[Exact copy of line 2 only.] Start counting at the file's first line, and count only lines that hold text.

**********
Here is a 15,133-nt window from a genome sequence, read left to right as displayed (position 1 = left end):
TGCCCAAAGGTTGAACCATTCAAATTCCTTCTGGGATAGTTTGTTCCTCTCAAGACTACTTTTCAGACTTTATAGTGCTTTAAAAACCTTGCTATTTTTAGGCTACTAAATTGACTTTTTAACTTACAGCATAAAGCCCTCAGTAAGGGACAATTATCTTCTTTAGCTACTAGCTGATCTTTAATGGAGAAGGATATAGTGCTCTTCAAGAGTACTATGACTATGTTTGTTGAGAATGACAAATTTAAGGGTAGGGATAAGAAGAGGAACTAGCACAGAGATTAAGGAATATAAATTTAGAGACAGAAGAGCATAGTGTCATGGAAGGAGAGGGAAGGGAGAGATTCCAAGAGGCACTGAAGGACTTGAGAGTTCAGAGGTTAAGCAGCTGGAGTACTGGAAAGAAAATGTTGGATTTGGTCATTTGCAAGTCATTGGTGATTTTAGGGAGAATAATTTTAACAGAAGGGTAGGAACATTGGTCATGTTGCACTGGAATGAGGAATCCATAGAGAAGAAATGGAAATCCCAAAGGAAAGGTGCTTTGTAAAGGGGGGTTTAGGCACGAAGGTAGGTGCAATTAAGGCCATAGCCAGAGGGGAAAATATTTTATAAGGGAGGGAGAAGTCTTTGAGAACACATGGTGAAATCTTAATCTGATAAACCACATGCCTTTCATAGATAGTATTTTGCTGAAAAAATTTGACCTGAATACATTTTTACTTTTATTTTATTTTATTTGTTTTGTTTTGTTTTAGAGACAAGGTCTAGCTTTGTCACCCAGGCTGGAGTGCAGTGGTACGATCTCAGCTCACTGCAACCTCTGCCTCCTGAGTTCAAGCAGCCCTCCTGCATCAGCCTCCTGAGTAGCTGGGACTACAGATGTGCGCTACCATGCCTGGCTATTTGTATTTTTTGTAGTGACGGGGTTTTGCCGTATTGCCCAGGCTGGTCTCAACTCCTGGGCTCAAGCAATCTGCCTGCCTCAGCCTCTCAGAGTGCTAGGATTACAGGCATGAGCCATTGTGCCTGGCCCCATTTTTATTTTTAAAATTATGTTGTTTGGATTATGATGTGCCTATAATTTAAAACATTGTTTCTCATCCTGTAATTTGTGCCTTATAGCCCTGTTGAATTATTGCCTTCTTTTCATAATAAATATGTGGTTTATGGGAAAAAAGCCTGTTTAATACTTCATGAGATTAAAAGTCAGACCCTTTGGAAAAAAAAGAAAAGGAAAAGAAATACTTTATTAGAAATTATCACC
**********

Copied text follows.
TGCCCAAAGGTTGAACCATTCAAATTCCTTCTGGGATAGTTTGTTCCTCTCAAGACTACTTTTCAGACTTTATAGTGCTTTAAAAACCTTGCTATTTTTAGGCTACTAAATTGACTTTTTAACTTACAGCATAAAGCCCTCAGTAAGGGACAATTATCTTCTTTAGCTACTAGCTGATCTTTAATGGAGAAGGATATAGTGCTCTTCAAGAGTACTATGACTATGTTTGTTGAGAATGACAAATTTAAGGGTAGGGATAAGAAGAGGAACTAGCACAGAGATTAAGGAATATAAATTTAGAGACAGAAGAGCATAGTGTCATGGAAGGAGAGGGAAGGGAGAGATTCCAAGAGGCACTGAAGGACTTGAGAGTTCAGAGGTTAAGCAGCTGGAGTACTGGAAAGAAAATGTTGGATTTGGTCATTTGCAAGTCATTGGTGATTTTAGGGAGAATAATTTTAACAGAAGGGTAGGAACATTGGTCATGTTGCACTGGAATGAGGAATCCATAGAGAAGAAATGGAAATCCCAAAGGAAAGGTGCTTTGTAAAGGGGGGTTTAGGCACGAAGGTAGGTGCAATTAAGGCCATAGCCAGAGGGGAAAATATTTTATAAGGGAGGGAGAAGTCTTTGAGAACACATGGTGAAATCTTAATCTGATAAACCACATGCCTTTCATAGATAGTATTTTGCTGAAAAAATTTGACCTGAATACATTTTTACTTTTATTTTATTTTATTTGTTTTGTTTTGTTTTAGAGACAAGGTCTAGCTTTGTCACCCAGGCTGGAGTGCAGTGGTACGATCTCAGCTCACTGCAACCTCTGCCTCCTGAGTTCAAGCAGCCCTCCTGCATCAGCCTCCTGAGTAGCTGGGACTACAGATGTGCGCTACCATGCCTGGCTATTTGTATTTTTTGTAGTGACGGGGTTTTGCCGTATTGCCCAGGCTGGTCTCAACTCCTGGGCTCAAGCAATCTGCCTGCCTCAGCCTCTCAGAGTGCTAGGATTACAGGCATGAGCCATTGTGCCTGGCCCCATTTTTATTTTTAAAATTATGTTGTTTGGATTATGATGTGCCTATAATTTAAAACATTGTTTCTCATCCTGTAATTTGTGCCTTATAGCCCTGTTGAATTATTGCCTTCTTTTCATAATAAATATGTGGTTTATGGGAAAAAAGCCTGTTTAATACTTCATGAGATTAAAAGTCAGACCCTTTGGAAAAAAAAGAAAAGGAAAAGAAATACTTTATTAGAAATTATCACC